In this last article, we’ll tell you about the development of the final two elements making Battle of the Five Armies unique from its predecessors included in Battles of the Third Age and we’ll set you up with the full PDF Rules.

The Goblins

An important strategic element in the battle's story is the two-pronged attacks of the goblin horde. Bolg did not simply count on numerical superiority to win – The Shadow host cunningly used the goblins' climbing ability to launch an assault through the mountain, attacking the Free People defenders from above, while the bulk of the army advanced into the Valley.

This strategy almost gave to the Shadow a decisive win, except for the timely arrival of the Eagles. So, we had to find a way to make it a part of the game, without making it too powerful or predictable.

The action dice mechanic is a great resource and perfect for this purpose. Limiting the availability of some actions to certain action die results make sure players cannot rely on the same sequence of events. In Battle of the Five Armies, we decided to link the “Eye” result of our standard WOTR dice to the presence and abilities of the Goblins. The Shadow player may use this result to attack, but he can also amass the Goblins in two special areas, called Mountain Passes.

When these areas are full, it means that the Goblins are ready to launch the assault, and the pass “opens” to allow them to move through and attack the defenders on the spurs of the mountain.

This unpredictable behavior leaves the defender in the dark about the best strategy. The Free Peoples player is always struggling - he does not have all the troops he needs to defend everywhere at once. Deciding what to do, when he sees those Goblins preparing to attack from above, is always tough. Should he fall back, allow them free movement, and counter-attack later? Should he defend the passes to the last man (or dwarf and elf) to prevent them from crushing through the Free People lines from behind?

Thanks to the action-dice mechanic, the pace at which Goblins muster creates a very different situation from one game to the next, enhancing the replay value of the Battle. Sometimes, the Goblins will be a decisive element in the battle; but in another game, they may not even show up and the host in the Valley will have more actions to use to drive the main assault up to the Front Gate. This leads to some very interesting dilemmas for the strategic plans of both players.

The Shadow character Bolg, Son of Azog, is a powerful presence in the battle.

The Shadow character Bolg, Son of Azog, is a powerful presence in the battle.

Bolg, Son of Azog

In the previous articles, we discussed the Free Peoples characters at some length. The Shadow player does not have the luxury of so many prominent individuals in his army (on the other hand, he has plenty of troops…). However, the one character available to him – Bolg, Son of Azog – is of fundamental importance.

It is clear, from what we read in “The Hobbit,” Bolg is no ordinary Orc. He gathers one of the most impressive armies in Middle-earth, he strikes fast, he develops a cunning battle-plan, and, in the end, his downfall at the hands of Beorn throws the Shadow army in dismay.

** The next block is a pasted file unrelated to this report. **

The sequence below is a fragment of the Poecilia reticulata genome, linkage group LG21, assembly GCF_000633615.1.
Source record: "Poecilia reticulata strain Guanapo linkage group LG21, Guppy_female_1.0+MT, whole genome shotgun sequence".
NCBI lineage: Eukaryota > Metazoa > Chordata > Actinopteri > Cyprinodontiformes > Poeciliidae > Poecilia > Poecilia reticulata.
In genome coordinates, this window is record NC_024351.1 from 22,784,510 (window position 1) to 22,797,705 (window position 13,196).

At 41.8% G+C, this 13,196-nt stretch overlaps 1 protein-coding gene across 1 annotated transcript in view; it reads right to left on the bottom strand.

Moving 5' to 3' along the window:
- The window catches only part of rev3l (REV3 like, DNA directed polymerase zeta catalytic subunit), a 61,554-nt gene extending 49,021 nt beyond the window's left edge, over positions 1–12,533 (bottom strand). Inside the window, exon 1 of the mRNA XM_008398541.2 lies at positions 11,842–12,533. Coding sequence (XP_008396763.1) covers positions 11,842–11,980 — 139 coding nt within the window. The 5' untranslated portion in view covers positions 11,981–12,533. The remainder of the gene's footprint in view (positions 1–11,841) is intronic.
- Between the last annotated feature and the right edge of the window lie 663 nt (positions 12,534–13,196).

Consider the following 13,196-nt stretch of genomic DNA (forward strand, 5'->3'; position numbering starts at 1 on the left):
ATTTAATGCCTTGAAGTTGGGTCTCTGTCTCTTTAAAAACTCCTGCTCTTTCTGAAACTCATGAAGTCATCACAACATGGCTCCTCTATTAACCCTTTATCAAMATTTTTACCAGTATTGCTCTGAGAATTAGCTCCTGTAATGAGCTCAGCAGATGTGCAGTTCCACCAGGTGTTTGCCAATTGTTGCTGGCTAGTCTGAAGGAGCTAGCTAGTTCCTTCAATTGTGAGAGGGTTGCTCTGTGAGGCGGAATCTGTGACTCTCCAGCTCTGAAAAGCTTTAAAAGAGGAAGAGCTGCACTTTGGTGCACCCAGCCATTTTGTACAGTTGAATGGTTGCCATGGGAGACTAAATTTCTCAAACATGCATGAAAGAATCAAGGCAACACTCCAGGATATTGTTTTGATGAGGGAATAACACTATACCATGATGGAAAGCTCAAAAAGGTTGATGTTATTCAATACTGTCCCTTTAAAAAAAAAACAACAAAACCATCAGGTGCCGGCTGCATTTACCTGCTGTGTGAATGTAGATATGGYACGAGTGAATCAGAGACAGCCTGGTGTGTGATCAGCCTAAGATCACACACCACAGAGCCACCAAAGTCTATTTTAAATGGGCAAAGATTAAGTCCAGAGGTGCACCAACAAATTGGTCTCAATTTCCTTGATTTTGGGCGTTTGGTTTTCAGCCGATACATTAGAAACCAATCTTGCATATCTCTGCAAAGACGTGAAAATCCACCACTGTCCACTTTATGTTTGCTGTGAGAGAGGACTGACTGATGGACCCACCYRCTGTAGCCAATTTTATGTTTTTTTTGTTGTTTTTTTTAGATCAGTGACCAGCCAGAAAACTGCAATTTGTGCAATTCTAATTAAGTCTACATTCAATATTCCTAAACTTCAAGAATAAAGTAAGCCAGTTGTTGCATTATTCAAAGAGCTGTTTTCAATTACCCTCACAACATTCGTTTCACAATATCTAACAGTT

Not only that, he is clearly a formidable opponent, thanks to his own strength and his powerful bodyguard – the attack of Thorin and his companions, with the aid of the best of the Free Peoples army, cannot “pierce their ranks,” says the story.

Once again, designing such a powerful character is not an easy challenge. The goals to achieve were clear: Bolg must be a powerful presence in the battle, and Beorn must be a matched opponent for him and his bodyguard. At the same time, you do not want these results taken for granted – this is partly achieved by the variable strength of Beorn, as we wrote in our article about Fate. This also partly depends on the play of some Event cards, which can make Bolg’s bodyguard even stronger than normal.

Bolg’s bodyguard allows Bolg - and the army with him - to withstand an impressive amount of damage while remaining at full combat strength. The Free Peoples cannot ever easily win a battle against Bolg – but if they do not even try, and weaken him with repeated assaults, even Beorn might not be strong enough to take him down.

There’s a limit to Bolg’s power, however – his importance to the Shadow player also means he cannot be thrown recklessly into battle after battle. If Bolg is eliminated, the Free Peoples player wins an immediate victory. The most powerful weapon in the arsenal of the Shadow player may also be his downfall, if it is lost…

The Road Goes Ever On

In the seven articles of these Designer’s Notes we discussed at length many of the design choices behind the game. We could ramble on for a while – it’s not easy to sum up months of work, the playtests, the subtle and not-so-subtle changes, the turnarounds - but it’s finally time to lift the veil, download the rules, and find out for yourself how the game plays. Decide for yourself if it is indeed the game we wanted it to be: faithful to the story, but also highly replayable; strategically deep, but fast playing, and most important of all, fun to play!

We also hope The Battle of the Five Armies is the herald of great things to come for the War of the Ring game line. This is the first time we have published a new, stand-alone game based on War of the Ring, and its success may bring very interesting developments in the near future…

And now, enough with previews and spoilers! It’s finally time to read and learn the full rules of The Battle of the Five Armies.

Tags: , , ,